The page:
flip, June 1972
It's always a very touchy situation whenever anyone replaces someone else on an already successful television series, but when Roger avis stepped into the leading role on Alias Smith And Jones it was under extremely difficult and tragic circumstances.

Roger was on a skiing vacation when he received a call notifying him that Pete Duel was dead, apparently of suicide, and that he, Roger, might be asked to replace him on the show. Roger flew back to Hollywood in shock, more concerned about Pete's death than his own career.

But he had little time to ponder much of anything. He was told to report to Universal studios Monday morning, a mere two days after Pete's death and just 24 hours after his funeral, to begin work with Ben Murphy on the series.

Things had been a bit difficult on the series before but now things really got rough. They had been running behind schedule for some time so there simply was no time now to take off work--if they'd taken any more time to replace Pete the show would not have made it on the air in the coming weeks.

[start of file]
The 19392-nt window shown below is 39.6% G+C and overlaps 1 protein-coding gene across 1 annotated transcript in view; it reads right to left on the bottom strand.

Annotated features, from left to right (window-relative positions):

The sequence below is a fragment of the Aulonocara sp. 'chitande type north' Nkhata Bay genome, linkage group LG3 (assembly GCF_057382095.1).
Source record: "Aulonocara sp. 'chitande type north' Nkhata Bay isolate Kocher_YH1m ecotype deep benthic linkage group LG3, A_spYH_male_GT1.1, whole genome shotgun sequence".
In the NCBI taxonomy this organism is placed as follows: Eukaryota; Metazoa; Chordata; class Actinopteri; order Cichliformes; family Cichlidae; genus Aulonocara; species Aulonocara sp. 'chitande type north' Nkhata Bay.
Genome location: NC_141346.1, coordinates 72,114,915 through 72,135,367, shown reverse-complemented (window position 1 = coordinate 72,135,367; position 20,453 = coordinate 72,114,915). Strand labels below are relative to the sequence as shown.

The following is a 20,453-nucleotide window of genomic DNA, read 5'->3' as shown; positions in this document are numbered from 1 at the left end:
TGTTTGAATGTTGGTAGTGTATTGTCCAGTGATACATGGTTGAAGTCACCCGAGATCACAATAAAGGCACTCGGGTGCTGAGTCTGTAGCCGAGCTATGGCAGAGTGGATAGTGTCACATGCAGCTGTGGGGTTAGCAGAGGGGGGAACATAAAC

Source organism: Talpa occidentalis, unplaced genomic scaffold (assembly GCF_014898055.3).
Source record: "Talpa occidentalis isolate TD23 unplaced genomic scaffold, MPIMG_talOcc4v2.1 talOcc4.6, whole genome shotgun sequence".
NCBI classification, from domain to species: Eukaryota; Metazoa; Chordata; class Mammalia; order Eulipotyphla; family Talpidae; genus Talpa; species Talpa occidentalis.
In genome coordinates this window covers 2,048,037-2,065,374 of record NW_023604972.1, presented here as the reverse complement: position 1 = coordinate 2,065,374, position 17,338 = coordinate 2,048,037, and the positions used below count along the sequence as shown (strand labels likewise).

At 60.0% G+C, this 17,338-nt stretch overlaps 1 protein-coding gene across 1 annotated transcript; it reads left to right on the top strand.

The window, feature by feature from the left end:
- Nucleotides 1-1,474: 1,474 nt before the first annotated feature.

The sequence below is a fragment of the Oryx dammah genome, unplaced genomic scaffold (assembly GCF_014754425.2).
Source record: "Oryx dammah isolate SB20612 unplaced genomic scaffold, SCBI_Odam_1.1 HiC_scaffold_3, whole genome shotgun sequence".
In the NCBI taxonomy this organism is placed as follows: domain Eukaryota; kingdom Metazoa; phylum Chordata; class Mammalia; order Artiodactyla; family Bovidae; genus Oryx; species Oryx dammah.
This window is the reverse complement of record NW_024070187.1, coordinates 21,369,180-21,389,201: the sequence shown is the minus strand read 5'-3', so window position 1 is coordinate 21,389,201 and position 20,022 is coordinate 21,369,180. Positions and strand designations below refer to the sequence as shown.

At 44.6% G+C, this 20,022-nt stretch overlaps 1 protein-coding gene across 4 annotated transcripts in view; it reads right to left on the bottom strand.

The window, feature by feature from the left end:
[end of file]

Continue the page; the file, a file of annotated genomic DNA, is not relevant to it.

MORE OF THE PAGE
So to work they went. But it was not easy. Roger was working with all of the same people who had worked with Pete--the same stunt man, double, makeup man, wardrobe people, everyone, and although there was no open hostility, it was still a little uncomfortable for Roger. And Ben, perhaps more upset by Pete's death than anyone could tell, became irritable and moody. The tension increased. Minor accidents occurred more frequently than in the past and tempers were kept barely under wraps.

It was difficult for everyone concerned, through everyone made an effort to make it work. Pete's brother, Geoffrey Deuel, even came on the set one day and took Roger aside to tell him that Pete had often spoken of him and would be glad that Roger had gotten the part. Geoffrey told Roger not to feel guilt about getting the role--he knew that Roger and Pete had been friends and how difficult it must be for him, and he wanted him to know that the family was not at all unhappy over the decision to hire Roger to replace Pete.

The directors of the show told Roger to play the part the way he felt it, not to try to imitate Pete in any way, and that made it a little easier.

But the rough part was that Pete had been partly finished with one show when he died and all of the scenes he'd done had to be repeated with Roger--that part was particularly uncomfortable for everyone.

But however they managed to complete the last five shows of the season--and the first reviews of the shows with Roger were mostly favorable.

Now the only question remaining is whether the show will be picked up again for next season.

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